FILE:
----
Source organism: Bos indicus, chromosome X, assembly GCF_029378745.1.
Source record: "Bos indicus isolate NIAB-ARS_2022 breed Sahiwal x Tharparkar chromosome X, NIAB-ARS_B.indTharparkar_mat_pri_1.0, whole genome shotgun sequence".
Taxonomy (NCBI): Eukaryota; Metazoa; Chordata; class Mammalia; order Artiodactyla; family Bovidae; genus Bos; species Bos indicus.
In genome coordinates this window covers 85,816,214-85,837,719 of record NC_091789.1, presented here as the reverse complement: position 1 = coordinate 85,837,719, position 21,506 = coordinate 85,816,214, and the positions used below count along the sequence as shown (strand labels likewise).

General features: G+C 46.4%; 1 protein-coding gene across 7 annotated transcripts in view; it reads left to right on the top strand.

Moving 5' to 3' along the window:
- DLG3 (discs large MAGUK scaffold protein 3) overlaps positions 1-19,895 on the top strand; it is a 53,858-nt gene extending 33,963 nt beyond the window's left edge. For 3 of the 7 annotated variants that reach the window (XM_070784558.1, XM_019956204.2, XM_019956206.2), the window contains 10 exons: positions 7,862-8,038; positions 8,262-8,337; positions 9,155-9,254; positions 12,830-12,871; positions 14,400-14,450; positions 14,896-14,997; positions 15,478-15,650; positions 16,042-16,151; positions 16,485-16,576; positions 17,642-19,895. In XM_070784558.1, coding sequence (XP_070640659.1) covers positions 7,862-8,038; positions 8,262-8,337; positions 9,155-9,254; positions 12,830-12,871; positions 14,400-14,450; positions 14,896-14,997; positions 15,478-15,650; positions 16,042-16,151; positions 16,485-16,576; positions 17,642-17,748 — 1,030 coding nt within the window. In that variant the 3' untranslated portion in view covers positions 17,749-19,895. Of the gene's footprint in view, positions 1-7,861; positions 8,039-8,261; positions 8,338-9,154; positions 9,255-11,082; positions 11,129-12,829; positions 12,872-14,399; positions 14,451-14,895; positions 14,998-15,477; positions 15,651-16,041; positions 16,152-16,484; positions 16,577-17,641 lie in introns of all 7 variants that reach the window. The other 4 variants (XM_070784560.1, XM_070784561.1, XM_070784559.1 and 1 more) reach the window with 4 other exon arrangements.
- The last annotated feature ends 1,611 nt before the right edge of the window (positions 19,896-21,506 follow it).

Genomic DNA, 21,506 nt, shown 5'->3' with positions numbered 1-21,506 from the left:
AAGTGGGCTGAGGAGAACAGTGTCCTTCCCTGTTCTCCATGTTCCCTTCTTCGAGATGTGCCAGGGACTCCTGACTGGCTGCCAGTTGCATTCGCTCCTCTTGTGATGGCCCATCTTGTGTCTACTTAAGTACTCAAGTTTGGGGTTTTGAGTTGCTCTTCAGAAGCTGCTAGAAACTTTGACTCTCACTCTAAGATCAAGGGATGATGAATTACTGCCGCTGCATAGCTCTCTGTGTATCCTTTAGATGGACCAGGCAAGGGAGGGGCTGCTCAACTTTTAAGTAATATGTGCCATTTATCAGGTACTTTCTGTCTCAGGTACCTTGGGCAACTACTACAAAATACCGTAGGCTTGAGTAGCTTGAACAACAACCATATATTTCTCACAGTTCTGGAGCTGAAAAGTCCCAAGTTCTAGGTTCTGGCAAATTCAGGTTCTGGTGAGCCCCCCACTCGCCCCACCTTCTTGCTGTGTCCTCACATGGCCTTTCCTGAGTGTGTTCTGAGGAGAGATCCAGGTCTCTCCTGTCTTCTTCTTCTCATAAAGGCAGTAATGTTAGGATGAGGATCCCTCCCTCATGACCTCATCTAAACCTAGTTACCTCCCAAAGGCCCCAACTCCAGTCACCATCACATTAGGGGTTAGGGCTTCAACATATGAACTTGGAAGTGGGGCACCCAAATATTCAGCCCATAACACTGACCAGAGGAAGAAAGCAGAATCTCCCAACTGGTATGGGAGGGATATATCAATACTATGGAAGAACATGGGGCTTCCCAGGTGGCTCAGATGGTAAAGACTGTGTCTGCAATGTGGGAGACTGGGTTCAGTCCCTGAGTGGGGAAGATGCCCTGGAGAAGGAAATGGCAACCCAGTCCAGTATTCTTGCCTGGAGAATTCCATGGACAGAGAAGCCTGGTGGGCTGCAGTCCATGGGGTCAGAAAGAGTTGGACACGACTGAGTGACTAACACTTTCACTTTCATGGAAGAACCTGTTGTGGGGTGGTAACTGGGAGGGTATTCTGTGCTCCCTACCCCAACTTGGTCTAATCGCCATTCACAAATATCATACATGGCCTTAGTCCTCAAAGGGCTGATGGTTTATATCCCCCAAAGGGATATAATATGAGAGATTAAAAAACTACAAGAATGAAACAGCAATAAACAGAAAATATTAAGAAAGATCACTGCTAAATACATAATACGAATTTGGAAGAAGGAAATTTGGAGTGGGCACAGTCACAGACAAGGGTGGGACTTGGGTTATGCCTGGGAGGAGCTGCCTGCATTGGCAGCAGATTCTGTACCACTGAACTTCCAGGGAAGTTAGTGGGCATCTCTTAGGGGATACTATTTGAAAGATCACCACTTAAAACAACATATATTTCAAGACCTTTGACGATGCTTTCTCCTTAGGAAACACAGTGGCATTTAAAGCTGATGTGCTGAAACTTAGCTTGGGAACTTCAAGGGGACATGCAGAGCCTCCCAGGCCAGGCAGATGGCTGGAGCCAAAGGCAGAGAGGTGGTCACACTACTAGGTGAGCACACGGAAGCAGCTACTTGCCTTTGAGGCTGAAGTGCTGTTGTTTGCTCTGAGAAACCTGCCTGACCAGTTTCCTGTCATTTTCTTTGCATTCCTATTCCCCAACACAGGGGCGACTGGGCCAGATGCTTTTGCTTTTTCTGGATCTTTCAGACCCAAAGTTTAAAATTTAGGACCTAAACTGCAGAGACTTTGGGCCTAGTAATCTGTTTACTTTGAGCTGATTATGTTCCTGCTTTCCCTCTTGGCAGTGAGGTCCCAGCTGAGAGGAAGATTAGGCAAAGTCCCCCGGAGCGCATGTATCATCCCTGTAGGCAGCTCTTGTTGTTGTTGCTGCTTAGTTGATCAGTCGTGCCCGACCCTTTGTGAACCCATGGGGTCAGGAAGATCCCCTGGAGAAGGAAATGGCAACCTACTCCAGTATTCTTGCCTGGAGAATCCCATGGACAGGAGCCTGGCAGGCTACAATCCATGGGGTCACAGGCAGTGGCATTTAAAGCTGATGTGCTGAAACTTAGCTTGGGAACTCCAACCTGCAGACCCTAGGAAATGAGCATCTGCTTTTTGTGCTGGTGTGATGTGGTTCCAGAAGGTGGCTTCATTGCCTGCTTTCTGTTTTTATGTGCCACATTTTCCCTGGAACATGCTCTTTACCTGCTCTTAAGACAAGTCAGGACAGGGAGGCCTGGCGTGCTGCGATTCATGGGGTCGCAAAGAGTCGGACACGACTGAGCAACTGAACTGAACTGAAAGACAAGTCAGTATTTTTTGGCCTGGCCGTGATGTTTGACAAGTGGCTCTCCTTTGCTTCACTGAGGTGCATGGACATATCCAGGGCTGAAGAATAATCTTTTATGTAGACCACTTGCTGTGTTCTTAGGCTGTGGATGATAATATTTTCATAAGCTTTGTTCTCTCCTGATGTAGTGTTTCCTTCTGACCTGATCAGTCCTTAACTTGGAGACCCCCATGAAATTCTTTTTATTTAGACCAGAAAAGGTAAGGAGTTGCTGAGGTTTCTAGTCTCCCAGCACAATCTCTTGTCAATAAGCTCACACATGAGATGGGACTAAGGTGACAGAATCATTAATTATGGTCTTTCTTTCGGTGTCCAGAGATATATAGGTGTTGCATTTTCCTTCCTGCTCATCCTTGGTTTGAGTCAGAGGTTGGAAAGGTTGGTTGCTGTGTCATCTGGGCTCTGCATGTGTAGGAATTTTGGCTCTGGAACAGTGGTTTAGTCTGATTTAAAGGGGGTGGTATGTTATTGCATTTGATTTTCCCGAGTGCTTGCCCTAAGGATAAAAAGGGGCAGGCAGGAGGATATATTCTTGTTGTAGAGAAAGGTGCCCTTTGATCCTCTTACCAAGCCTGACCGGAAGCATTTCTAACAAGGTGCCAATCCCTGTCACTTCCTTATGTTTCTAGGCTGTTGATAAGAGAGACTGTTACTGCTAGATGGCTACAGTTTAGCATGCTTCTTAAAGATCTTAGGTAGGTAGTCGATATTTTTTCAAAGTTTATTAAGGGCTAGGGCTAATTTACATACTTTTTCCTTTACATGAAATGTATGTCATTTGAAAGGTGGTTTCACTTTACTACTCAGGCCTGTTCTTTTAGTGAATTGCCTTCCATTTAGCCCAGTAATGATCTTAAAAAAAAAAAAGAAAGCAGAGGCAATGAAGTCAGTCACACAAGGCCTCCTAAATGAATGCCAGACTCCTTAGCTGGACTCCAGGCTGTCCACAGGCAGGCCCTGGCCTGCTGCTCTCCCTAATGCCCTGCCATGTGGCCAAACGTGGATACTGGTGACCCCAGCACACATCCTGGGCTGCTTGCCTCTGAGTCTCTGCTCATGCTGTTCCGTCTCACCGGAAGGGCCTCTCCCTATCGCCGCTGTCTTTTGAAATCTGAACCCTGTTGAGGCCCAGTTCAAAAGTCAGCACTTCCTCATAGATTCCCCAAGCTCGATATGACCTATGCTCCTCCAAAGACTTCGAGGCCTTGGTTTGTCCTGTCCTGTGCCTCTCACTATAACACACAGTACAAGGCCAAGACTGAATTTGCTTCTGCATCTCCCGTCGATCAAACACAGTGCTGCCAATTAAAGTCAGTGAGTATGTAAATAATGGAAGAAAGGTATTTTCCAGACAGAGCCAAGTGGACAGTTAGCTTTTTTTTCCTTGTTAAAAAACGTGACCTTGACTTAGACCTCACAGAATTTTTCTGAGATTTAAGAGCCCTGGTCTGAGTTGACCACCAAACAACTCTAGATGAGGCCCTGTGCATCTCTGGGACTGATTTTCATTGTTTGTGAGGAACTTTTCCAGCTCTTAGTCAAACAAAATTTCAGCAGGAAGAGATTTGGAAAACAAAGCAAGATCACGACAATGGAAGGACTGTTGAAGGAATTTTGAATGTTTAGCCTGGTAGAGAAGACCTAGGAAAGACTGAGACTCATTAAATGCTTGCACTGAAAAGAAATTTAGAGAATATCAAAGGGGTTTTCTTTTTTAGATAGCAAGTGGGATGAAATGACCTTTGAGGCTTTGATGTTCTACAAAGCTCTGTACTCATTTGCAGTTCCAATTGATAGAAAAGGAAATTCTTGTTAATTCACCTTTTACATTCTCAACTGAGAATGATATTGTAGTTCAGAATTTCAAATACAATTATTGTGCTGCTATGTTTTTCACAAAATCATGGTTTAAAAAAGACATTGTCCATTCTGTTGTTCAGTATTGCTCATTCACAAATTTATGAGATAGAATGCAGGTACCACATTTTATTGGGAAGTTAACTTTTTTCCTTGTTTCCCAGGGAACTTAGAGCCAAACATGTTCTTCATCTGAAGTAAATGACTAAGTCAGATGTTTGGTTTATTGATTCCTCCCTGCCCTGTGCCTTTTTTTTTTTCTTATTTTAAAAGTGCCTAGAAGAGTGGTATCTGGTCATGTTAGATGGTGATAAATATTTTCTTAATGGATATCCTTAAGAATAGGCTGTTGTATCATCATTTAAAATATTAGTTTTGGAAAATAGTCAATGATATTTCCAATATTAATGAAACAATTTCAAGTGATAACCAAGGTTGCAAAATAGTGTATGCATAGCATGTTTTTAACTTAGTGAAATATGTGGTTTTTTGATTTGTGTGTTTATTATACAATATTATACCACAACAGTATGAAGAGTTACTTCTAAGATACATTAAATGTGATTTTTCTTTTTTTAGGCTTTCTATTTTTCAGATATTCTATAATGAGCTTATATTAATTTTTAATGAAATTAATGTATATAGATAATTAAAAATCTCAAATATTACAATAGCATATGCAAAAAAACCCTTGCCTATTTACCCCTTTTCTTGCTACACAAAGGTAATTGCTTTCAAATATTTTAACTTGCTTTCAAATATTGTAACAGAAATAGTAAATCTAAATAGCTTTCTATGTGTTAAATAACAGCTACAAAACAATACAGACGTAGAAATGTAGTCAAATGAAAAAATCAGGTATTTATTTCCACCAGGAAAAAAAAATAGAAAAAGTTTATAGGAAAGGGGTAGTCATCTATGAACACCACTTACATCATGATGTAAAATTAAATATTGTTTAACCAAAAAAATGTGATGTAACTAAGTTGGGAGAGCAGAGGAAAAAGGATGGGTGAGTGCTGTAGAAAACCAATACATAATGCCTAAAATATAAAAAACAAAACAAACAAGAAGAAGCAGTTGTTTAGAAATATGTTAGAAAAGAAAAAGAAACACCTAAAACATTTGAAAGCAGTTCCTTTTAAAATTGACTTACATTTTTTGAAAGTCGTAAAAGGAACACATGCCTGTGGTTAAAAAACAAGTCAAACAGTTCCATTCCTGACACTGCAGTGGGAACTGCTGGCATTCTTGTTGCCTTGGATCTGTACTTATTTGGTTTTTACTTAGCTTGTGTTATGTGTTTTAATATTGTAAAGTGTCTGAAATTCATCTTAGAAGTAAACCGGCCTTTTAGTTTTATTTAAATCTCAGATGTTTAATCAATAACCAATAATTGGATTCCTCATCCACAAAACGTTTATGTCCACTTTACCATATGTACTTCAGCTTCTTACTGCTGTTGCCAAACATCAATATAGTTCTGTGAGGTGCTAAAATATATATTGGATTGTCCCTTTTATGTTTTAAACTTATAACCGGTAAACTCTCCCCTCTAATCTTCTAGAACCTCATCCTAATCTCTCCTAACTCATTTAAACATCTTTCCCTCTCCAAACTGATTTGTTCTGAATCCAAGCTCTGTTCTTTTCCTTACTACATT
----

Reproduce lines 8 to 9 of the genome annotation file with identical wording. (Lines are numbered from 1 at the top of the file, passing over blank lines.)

- The last annotated feature ends 1,611 nt before the right edge of the window (positions 19,896-21,506 follow it).

Genomic DNA, 21,506 nt, shown 5'->3' with positions numbered 1-21,506 from the left: